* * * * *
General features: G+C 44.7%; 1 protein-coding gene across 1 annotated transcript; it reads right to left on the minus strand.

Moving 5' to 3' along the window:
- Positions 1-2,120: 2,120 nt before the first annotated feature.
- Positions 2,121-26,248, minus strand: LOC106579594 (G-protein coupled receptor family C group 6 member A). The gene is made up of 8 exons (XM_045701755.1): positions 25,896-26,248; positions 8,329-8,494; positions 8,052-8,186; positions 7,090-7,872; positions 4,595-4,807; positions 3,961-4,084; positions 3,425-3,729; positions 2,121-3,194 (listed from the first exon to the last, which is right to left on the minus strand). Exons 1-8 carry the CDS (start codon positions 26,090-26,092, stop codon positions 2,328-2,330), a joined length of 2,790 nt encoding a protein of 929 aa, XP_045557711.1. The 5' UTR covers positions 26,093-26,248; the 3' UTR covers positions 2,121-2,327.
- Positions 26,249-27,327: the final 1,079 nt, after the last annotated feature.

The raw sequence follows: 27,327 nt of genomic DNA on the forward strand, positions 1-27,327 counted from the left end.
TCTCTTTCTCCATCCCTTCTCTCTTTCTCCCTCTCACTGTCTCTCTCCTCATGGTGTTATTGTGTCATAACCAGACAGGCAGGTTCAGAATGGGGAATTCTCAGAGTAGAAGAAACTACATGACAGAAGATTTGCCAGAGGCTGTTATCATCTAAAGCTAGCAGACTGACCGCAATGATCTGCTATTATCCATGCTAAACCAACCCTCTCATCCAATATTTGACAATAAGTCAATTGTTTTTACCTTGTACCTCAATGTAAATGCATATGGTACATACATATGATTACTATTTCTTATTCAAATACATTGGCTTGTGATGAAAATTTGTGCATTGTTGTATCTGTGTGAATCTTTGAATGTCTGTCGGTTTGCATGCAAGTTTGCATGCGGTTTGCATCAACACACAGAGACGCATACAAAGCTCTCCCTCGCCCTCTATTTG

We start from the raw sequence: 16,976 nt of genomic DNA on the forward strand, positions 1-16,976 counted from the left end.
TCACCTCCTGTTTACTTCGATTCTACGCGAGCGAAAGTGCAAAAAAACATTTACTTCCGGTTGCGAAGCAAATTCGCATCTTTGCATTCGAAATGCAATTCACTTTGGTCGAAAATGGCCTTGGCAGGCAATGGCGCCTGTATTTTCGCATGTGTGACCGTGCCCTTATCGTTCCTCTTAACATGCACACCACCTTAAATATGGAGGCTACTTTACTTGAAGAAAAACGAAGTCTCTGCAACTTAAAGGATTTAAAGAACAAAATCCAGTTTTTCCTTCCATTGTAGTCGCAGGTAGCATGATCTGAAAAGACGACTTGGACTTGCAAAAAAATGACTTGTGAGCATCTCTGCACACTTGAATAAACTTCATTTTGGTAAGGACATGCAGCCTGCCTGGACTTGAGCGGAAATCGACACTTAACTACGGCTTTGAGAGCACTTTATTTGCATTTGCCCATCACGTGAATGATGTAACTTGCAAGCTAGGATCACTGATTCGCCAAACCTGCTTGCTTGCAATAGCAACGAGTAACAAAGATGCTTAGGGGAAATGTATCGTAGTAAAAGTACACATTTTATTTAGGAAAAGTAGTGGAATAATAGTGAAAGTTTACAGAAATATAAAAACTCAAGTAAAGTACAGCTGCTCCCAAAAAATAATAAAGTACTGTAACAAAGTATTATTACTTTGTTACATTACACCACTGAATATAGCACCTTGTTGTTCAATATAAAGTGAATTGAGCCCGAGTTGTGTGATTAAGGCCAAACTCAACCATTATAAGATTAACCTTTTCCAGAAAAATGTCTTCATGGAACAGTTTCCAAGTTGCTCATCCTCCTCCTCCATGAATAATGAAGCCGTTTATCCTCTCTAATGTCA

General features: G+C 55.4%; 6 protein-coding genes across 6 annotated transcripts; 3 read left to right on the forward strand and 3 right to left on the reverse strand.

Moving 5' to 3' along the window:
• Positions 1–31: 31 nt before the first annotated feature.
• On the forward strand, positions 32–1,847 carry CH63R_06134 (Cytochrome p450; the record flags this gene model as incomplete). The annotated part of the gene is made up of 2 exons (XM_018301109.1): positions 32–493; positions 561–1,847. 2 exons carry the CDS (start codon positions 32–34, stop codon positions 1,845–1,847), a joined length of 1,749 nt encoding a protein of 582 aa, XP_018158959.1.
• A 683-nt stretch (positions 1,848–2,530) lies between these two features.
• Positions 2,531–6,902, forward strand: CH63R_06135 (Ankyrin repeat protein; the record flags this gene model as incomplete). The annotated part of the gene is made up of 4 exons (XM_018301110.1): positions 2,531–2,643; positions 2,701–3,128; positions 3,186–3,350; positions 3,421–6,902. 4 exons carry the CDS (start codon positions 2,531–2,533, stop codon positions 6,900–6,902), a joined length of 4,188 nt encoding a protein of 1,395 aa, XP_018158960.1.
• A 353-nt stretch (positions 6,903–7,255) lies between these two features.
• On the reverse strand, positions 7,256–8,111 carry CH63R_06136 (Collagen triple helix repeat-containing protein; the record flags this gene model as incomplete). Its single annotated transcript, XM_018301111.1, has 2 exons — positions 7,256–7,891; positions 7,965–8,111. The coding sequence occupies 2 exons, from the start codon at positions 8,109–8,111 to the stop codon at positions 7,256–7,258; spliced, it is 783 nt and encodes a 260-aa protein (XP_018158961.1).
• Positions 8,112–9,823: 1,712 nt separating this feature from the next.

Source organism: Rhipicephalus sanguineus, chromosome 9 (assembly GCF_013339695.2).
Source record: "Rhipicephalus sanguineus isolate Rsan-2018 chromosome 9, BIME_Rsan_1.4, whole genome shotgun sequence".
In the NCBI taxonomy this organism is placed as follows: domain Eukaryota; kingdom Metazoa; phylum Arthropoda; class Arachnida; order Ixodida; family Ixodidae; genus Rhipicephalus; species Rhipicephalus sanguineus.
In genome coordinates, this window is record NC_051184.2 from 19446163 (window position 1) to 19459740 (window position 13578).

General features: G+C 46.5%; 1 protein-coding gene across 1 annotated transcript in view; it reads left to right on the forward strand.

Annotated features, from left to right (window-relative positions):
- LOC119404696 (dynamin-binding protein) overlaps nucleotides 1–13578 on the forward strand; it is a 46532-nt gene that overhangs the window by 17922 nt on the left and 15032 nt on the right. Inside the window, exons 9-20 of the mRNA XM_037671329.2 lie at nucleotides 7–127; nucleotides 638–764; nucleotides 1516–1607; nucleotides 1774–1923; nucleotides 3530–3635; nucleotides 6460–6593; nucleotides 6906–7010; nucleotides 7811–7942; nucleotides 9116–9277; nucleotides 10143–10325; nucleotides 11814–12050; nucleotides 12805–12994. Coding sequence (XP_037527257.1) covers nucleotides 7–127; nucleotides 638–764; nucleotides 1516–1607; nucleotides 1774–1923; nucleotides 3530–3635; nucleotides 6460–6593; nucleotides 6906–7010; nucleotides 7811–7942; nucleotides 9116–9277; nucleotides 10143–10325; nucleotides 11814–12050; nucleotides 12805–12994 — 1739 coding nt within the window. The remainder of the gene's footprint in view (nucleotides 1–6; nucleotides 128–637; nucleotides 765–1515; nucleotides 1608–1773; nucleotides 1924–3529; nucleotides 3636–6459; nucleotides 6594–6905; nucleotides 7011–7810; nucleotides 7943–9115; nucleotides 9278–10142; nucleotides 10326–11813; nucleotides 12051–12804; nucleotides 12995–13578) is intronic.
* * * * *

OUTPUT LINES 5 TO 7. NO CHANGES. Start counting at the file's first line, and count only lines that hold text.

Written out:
- Positions 26,249-27,327: the final 1,079 nt, after the last annotated feature.

The raw sequence follows: 27,327 nt of genomic DNA on the forward strand, positions 1-27,327 counted from the left end.
TCTCTTTCTCCATCCCTTCTCTCTTTCTCCCTCTCACTGTCTCTCTCCTCATGGTGTTATTGTGTCATAACCAGACAGGCAGGTTCAGAATGGGGAATTCTCAGAGTAGAAGAAACTACATGACAGAAGATTTGCCAGAGGCTGTTATCATCTAAAGCTAGCAGACTGACCGCAATGATCTGCTATTATCCATGCTAAACCAACCCTCTCATCCAATATTTGACAATAAGTCAATTGTTTTTACCTTGTACCTCAATGTAAATGCATATGGTACATACATATGATTACTATTTCTTATTCAAATACATTGGCTTGTGATGAAAATTTGTGCATTGTTGTATCTGTGTGAATCTTTGAATGTCTGTCGGTTTGCATGCAAGTTTGCATGCGGTTTGCATCAACACACAGAGACGCATACAAAGCTCTCCCTCGCCCTCTATTTG